much more important to conduct proper oversight to ensure that 
security checks are not neglected. This act would do both--
authorize the program while strengthening Congressional 
oversight of preclearance agreements.
    \17\Press Release, Statement by Secretary Jeh C. Johnson on the 
Safety and Security of the Homeland, and How Congress Can Help, U.S. 
Dep't of Homeland Security (Nov. 23, 2015), available at https://
    This act ensures that CBP's preclearance expansion process 
is transparent and holds DHS accountable by guaranteeing that 
security screening and other domestic concerns are duly taken 
into account as airports are added to the program. This 
legislation also assists CBP in meeting its inspection 
responsibilities under today's tough budgetary environment by 
authorizing cost-sharing agreements. Specifically, the act 
grants CBP the authority to enter into cost-sharing agreements 
with foreign airports to cover 85 percent of the costs 
associated with immigration and agriculture-related 
inspections. In addition, the act allows CBP to receive advance 
payment to cover initial costs associated with establishing 
preclearance operations. Preclearance operations established 
before 2012 are not affected by this provision unless the 
airports modify their agreements with CBP.

                        III. Legislative History

    Representative Patrick Meehan, along with Representatives 
Ryan Costello, Leonard Lance, Michael McCaul, Candice Miller, 
and Mike Rogers, introduced H.R. 998 on February 13, 2015, 
which was referred to the House Committee on Homeland Security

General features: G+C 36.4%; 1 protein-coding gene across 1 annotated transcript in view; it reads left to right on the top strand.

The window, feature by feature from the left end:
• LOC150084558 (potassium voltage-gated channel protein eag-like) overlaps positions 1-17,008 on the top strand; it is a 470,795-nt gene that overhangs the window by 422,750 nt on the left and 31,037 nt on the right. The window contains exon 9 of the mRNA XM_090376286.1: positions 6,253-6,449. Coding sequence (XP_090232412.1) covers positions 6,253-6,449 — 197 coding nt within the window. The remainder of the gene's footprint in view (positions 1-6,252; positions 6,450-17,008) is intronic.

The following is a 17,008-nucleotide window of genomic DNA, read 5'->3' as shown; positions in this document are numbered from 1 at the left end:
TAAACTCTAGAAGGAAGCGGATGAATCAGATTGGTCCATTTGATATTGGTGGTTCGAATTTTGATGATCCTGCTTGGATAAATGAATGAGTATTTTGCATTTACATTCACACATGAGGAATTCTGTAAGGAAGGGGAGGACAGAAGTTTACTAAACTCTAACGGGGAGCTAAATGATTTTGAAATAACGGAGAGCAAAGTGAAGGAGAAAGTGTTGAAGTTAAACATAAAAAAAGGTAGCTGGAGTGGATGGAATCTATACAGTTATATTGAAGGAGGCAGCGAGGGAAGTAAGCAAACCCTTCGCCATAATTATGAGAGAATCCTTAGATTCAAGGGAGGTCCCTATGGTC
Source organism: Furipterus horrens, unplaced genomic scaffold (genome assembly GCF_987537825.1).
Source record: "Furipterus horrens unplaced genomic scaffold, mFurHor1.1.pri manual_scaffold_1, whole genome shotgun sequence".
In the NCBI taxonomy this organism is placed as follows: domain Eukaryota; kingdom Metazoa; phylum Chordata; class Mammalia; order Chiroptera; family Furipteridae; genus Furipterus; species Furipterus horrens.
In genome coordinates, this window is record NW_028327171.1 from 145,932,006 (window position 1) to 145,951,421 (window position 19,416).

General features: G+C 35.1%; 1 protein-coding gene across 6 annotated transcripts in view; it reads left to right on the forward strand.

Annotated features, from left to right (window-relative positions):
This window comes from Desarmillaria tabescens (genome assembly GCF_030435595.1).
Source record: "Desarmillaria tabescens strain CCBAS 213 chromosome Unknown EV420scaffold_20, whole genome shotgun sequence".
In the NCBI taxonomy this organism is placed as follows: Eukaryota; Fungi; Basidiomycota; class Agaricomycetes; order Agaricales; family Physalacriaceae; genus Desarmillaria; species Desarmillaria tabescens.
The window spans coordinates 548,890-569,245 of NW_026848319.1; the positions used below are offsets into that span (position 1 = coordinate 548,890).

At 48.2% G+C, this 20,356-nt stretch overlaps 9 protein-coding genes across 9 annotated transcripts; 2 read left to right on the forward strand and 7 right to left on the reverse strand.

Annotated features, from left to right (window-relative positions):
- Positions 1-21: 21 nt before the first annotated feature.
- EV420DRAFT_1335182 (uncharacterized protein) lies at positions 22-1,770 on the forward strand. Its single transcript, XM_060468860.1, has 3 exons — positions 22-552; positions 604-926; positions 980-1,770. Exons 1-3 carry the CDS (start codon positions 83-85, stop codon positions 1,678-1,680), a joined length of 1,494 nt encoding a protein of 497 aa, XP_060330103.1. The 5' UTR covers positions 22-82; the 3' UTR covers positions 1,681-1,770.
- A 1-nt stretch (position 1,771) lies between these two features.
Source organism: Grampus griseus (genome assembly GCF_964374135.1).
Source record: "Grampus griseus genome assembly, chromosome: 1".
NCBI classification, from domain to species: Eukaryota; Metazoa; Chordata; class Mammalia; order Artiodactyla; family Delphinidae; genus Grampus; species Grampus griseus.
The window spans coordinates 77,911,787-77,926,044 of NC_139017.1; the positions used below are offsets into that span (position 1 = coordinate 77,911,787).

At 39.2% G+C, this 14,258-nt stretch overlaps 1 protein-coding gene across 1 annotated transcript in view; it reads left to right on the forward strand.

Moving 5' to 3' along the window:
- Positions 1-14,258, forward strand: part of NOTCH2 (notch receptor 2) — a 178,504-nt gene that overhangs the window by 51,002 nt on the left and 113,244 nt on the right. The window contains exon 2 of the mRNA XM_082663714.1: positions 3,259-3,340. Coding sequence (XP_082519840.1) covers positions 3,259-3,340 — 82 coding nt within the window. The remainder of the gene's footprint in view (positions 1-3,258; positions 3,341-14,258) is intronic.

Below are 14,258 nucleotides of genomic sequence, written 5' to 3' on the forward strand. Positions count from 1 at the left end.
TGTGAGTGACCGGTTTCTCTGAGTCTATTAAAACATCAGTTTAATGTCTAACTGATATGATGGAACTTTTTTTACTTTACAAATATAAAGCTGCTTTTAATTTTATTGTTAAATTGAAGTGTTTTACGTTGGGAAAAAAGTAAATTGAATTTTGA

and House Committee on Ways and Means. The House Committee on 
Homeland Security considered H.R. 998 at a business meeting on 
July 22, 2015. On the same day, the House Committee on Ways and 
Means discharged the bill. The bill passed the House by voice 
vote and under suspension of the rules on July 27, 2015.
    The act was received in the Senate and referred to the 
Committee on Homeland Security and Governmental Affairs on July 
28, 2015. The Committee considered H.R. 998 at a business 
meeting on October 7, 2015.
    Chairman Ron Johnson offered one amendment in the nature of 
a substitute, which decreased the length of the notification 
and certification requirements, enhanced security oversight by 
TSA, amended the required implementation plan, and added cost-
sharing agreements with relevant airport authorities. The 
Committee adopted the amendment as modified and ordered the 
bill, as amended, reported favorably, both by voice vote. 
Senators present for both the vote on the amendment and the 
vote on the bill were: Johnson, Portman, Lankford, Enzi, Ernst, 
Sasse, Carper, McCaskill, Baldwin, Heitkamp, and Booker. 
Consistent with the Committee's order on technical and 
conforming changes at the meeting, the Committee reports the 
bill with a technical amendment by mutual agreement of the full 
Committee majority and minority staff.

        IV. Section-by-Section Analysis of the Act, As Reported

Section 1. Short title

    This section provides the act's short title, the 
``Preclearance Authorization Act of 2015.''

Section 2. Definition

    This section defines ``appropriate Congressional 
committees,'' ``CBP,'' and ``Secretary.''

Section 3. Establishment of Preclearance Operations

    This section authorizes CBP to establish preclearance 
operations abroad for the purposes of preventing terrorism, 
preventing admission of inadmissible persons, ensuring 
merchandise to be imported to the United States complies with 
domestic laws, and expediting traveler processing. Further, the 
section conditions the commencement of preclearance operations 
at a foreign airport on TSA having certified that the passenger 
screening at the airport is equivalent to passenger screening 
in the United States.

Section 4. Notification and Certification to Congress

    To improve Congressional oversight of preclearance 
operations, this section adds triggers for new Congressional 
notifications and associated reporting requirements.
    Subsection (a) requires that the DHS Secretary provide 
appropriate Congressional committees with a copy of a